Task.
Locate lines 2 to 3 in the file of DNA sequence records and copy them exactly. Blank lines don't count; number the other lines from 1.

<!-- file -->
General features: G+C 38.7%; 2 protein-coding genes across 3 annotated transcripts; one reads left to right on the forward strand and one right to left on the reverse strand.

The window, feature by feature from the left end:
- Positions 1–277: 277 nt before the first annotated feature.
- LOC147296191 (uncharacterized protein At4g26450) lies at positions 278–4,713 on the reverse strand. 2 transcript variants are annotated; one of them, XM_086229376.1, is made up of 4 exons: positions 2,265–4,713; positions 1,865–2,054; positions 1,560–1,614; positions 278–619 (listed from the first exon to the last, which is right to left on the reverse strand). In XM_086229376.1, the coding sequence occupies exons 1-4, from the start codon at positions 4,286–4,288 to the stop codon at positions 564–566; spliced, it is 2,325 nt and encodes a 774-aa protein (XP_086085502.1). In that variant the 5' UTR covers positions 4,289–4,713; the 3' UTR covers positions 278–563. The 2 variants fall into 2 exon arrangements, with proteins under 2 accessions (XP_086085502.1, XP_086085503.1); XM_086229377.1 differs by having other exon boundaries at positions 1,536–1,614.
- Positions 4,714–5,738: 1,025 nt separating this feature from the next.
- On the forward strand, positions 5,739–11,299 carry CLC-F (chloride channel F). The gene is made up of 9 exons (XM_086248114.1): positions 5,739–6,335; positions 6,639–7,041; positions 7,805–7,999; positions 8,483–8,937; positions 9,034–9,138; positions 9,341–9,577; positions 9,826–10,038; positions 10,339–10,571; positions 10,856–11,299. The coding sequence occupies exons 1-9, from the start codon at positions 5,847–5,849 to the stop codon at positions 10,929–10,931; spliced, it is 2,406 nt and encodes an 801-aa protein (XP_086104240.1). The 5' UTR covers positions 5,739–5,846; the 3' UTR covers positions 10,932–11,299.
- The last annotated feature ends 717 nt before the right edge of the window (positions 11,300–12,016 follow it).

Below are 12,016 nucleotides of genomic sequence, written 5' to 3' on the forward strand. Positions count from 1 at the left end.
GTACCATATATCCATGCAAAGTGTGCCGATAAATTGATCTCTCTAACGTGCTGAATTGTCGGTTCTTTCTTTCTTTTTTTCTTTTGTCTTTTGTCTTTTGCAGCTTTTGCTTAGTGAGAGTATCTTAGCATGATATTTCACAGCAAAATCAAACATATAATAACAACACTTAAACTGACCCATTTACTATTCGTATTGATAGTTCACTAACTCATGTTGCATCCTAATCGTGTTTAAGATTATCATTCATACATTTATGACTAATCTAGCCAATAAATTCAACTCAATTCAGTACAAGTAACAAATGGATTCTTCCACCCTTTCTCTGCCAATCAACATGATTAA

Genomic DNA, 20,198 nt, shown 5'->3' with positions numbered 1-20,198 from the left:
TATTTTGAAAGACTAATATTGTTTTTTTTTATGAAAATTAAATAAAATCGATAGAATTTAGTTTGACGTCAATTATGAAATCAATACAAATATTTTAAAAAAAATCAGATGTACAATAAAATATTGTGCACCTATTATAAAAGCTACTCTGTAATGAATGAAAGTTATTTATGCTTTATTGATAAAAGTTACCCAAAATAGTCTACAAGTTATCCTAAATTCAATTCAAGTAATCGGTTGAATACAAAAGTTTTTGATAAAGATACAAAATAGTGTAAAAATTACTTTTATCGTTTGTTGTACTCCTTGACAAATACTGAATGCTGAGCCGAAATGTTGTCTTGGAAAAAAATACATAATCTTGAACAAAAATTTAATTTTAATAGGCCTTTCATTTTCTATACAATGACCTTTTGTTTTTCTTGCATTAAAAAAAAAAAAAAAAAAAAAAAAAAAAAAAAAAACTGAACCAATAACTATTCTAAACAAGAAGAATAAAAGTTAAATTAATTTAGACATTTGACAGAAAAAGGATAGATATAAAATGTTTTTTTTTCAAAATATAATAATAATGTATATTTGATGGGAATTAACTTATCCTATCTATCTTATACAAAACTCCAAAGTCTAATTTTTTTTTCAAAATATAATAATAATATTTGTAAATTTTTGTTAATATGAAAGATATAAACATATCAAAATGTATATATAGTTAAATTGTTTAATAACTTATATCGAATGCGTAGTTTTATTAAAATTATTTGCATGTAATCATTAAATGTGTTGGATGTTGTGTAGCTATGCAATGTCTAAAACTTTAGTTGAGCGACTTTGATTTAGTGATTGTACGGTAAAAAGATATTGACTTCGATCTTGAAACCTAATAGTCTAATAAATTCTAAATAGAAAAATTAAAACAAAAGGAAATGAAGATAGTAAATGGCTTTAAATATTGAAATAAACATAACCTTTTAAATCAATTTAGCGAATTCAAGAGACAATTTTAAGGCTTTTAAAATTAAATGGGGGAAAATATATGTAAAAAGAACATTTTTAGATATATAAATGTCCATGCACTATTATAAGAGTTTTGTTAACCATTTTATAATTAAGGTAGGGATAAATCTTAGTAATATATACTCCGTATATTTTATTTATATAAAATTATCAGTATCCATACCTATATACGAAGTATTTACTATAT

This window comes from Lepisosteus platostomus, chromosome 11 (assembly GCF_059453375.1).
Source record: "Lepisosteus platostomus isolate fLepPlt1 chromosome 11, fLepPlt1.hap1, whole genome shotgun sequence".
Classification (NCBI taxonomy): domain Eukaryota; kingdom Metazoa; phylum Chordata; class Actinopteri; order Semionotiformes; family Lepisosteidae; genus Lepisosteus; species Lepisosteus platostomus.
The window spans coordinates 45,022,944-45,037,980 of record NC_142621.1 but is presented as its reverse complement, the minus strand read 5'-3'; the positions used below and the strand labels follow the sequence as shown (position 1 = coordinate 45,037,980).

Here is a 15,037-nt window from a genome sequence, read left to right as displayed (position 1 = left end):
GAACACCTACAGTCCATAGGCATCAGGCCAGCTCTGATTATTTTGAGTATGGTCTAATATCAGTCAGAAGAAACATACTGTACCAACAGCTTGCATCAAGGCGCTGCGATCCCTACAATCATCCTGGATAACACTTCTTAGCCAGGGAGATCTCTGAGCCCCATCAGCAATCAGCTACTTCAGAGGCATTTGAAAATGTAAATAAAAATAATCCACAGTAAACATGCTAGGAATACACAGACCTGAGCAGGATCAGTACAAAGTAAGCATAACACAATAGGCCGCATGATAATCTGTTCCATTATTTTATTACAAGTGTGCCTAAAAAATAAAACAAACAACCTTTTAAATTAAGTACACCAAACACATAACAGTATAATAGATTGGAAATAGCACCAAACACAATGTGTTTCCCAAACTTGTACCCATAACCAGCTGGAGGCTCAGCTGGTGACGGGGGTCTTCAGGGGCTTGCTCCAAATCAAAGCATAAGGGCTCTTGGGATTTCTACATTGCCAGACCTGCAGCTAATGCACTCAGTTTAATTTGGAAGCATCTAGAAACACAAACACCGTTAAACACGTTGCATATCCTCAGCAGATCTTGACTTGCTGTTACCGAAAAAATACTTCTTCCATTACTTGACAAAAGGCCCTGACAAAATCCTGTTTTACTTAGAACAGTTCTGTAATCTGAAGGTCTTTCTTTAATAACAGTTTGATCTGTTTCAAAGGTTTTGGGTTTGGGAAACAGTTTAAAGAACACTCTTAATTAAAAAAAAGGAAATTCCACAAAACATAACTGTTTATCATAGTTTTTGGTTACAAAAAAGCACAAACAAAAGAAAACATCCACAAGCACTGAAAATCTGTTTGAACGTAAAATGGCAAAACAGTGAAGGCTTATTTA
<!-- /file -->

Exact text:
The window, feature by feature from the left end:
- Positions 1–277: 277 nt before the first annotated feature.